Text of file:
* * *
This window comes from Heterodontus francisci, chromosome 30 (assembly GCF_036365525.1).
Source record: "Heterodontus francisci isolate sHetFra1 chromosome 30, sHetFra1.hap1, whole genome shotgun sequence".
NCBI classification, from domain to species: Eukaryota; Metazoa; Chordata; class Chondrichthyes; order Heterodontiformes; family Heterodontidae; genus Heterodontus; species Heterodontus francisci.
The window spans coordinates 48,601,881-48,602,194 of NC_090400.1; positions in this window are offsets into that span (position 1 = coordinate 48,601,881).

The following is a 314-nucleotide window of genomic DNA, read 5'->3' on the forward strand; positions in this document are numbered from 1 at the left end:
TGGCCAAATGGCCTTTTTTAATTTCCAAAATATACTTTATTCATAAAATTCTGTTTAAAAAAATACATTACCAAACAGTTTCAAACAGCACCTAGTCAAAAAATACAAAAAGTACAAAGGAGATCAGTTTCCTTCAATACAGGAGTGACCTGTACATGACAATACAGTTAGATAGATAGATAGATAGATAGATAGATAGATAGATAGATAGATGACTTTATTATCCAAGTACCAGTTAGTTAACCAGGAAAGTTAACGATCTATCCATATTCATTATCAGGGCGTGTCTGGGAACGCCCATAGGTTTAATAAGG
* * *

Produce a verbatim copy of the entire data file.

This window comes from Heterodontus francisci, chromosome 30 (assembly GCF_036365525.1).
Source record: "Heterodontus francisci isolate sHetFra1 chromosome 30, sHetFra1.hap1, whole genome shotgun sequence".
NCBI classification, from domain to species: Eukaryota; Metazoa; Chordata; class Chondrichthyes; order Heterodontiformes; family Heterodontidae; genus Heterodontus; species Heterodontus francisci.
The window spans coordinates 48,601,881-48,602,194 of NC_090400.1; positions in this window are offsets into that span (position 1 = coordinate 48,601,881).

The following is a 314-nucleotide window of genomic DNA, read 5'->3' on the forward strand; positions in this document are numbered from 1 at the left end:
TGGCCAAATGGCCTTTTTTAATTTCCAAAATATACTTTATTCATAAAATTCTGTTTAAAAAAATACATTACCAAACAGTTTCAAACAGCACCTAGTCAAAAAATACAAAAAGTACAAAGGAGATCAGTTTCCTTCAATACAGGAGTGACCTGTACATGACAATACAGTTAGATAGATAGATAGATAGATAGATAGATAGATAGATAGATAGATGACTTTATTATCCAAGTACCAGTTAGTTAACCAGGAAAGTTAACGATCTATCCATATTCATTATCAGGGCGTGTCTGGGAACGCCCATAGGTTTAATAAGG